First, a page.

A Night at the New York Film Festival, or the Rebelliousness of the Body
It was the bacon that did it. I had a seat and a night planned - friends were in from out of town and a night of nostalgia and revelry was in store. But as young Wu was getting examined by an Army doctor before the Sino-Japanese War, my body gave me some foreboding premonitions. That headache had turned into all-over pulsating throb. My intestines were doing the slow-build, an effective set-up for a gory climax.
The Go Master was screening at 3PM, and at about 4PM I calmly stood up and walked outside, painfully aware of my etiquette breach. But something had to give - my mind slowly gave up the struggle to my sweating, squirming flesh. I tried to focus, appreciated Chang Chen's orbital glasses and the ascetic purity of Go piece on wooden board. Then my obstinate body pulled me back towards thoughts of viscous fluids. Once again, the mind lost out, and I scampered out. Once the body was assured of victory by my white-flag waving mind, it escalated the attack, and applied the coup-de grace. I barely made it to the toilet before the day's events looked back at me from the porcelain. I had tickets for Woman on the Beach at 6PM! Alas! Would this cleansing of the insides give me the strength for this $16 ticket?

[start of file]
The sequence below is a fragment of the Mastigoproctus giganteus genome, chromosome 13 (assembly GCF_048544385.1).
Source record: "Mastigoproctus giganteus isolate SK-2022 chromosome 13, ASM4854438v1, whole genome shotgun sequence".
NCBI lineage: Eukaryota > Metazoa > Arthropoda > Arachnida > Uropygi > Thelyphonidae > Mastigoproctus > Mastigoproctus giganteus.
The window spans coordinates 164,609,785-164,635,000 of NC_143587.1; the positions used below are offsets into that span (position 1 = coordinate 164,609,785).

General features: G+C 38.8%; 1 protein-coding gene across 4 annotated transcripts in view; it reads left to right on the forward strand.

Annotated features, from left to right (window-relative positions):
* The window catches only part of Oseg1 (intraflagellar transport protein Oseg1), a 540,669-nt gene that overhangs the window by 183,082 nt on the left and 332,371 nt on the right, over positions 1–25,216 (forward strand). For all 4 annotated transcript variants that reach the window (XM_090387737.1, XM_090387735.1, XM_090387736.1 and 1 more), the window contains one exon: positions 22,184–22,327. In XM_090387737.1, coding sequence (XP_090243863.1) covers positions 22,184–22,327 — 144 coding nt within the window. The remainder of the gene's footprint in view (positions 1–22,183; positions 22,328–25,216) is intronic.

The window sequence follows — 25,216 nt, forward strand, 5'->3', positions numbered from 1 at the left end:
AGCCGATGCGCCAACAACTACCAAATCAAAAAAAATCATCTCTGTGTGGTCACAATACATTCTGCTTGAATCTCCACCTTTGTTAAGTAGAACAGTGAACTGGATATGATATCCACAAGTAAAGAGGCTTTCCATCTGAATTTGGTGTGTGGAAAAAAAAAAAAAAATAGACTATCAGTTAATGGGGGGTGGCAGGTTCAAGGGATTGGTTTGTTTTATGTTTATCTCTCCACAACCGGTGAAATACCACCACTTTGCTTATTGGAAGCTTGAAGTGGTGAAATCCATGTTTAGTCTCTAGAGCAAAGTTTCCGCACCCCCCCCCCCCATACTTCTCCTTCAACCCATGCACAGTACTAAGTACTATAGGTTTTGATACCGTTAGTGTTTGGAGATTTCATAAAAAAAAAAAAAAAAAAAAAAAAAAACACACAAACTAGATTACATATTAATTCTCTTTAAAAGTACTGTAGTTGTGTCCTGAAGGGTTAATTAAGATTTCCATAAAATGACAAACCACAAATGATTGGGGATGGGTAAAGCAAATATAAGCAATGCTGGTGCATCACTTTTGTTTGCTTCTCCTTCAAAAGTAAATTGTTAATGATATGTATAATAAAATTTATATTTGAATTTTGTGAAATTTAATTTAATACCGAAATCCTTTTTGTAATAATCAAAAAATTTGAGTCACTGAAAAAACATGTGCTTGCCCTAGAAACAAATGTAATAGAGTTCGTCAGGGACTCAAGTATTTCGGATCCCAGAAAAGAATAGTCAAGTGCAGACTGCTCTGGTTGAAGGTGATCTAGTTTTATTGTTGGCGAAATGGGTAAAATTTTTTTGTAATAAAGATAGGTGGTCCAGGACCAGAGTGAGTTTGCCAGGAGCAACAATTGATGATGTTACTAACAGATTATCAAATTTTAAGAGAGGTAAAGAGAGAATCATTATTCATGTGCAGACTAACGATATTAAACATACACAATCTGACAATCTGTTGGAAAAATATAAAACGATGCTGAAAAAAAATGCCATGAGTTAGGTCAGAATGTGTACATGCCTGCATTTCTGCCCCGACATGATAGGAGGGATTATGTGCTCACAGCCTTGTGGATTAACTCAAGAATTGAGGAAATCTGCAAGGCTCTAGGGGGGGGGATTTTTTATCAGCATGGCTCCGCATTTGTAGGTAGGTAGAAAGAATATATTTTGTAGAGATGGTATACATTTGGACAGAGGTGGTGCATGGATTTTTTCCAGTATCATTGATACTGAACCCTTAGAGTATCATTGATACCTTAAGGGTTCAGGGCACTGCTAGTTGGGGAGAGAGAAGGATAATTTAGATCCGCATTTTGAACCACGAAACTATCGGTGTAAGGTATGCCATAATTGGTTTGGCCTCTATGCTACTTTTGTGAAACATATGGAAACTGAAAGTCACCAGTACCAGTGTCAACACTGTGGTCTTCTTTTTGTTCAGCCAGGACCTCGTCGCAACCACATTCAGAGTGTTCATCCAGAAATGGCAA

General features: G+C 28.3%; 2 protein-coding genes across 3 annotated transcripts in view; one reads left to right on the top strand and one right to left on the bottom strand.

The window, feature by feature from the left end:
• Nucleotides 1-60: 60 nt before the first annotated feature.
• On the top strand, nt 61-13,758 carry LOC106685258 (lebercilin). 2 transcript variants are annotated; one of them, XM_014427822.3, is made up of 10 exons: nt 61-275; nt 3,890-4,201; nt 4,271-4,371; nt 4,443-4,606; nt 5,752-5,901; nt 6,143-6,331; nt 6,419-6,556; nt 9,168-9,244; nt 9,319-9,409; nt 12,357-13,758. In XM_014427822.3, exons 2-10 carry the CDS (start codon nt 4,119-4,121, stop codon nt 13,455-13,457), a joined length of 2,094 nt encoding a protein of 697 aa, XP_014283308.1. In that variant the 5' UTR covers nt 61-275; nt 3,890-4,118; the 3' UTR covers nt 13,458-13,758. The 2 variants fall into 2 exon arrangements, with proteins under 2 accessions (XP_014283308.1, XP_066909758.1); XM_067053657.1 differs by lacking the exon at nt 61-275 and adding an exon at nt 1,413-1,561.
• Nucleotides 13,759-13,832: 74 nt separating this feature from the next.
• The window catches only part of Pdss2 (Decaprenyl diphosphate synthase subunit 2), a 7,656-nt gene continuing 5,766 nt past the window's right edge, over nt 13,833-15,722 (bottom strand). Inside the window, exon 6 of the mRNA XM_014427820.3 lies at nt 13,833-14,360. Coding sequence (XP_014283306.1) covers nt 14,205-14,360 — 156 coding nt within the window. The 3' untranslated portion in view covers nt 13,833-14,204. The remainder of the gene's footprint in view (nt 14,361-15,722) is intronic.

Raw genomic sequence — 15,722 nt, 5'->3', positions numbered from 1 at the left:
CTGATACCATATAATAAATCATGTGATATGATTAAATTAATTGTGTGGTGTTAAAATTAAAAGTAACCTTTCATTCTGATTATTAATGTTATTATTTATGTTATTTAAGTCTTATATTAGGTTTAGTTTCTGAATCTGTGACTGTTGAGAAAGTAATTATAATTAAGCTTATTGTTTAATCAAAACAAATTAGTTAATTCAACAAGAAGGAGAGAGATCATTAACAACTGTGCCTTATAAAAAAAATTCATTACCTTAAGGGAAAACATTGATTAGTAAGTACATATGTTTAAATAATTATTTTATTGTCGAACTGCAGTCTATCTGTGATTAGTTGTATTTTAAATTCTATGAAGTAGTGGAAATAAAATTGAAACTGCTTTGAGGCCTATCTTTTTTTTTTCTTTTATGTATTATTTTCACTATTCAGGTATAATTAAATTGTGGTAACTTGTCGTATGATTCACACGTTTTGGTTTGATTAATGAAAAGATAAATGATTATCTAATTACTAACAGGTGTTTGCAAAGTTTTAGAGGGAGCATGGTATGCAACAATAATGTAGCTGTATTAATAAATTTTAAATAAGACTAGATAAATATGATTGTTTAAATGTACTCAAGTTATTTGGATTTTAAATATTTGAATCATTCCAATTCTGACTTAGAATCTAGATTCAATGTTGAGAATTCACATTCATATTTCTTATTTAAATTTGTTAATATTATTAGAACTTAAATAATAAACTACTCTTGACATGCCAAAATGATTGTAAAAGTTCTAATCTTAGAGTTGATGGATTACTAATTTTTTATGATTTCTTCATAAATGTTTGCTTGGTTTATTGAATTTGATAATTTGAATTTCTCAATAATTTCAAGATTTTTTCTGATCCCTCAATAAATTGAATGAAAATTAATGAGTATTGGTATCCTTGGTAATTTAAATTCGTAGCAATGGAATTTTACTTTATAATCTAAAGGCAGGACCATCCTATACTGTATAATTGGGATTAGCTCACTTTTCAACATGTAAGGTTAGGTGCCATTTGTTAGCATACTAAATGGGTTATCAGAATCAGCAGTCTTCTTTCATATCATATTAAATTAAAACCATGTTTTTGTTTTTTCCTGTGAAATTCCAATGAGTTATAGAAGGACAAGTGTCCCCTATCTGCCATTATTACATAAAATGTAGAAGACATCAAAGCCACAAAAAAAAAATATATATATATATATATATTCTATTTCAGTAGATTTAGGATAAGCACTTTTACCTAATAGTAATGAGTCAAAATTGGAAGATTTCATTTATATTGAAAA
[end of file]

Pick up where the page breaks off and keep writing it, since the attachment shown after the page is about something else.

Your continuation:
My digestive system rejected this hope. I sat. Stared at water droplet skitter down back of toilet. Heard patrons (or workers?) enter, relieve themselves, and leave. This, I thought, was absolute misery. $32 wasted, a night of drunken reminsicing lost, and the prospect of an hour-long subway ride home while still overwhelmingly nauseous. So stolidly I wiped up some fugitive spittle and waited out the end of the film to inform my compatriots of my dilemma. I spent it walking in and out of the bathroom, challenging the ushers and security guards to question my curious path about the Alice Tully Hall. They left me alone, perhaps sensing my anguish. Civilized folk.
A few sprightly dry heaves later, I was home, ensconced in bed and joyful in its comfort. Never shall I take my health granted again! This is what I wanted my future self to forever remember - but it's already too late, with other pointless thoughts meandering in and out, and with the 6PM screening of Bamako rapidly approaching.
Before this incident, in line to enter the theatre, a greying lady gave me a ticket to Bamako for free because she could not attend. One grace note in an eventful evening that I'll forget as soon as I wring pitiful stares out of everyone I know after the telling of this story.
And the bacon. I ate it at Lindo's on 5th Avenue in Brooklyn. Otherwise a fine breakfast.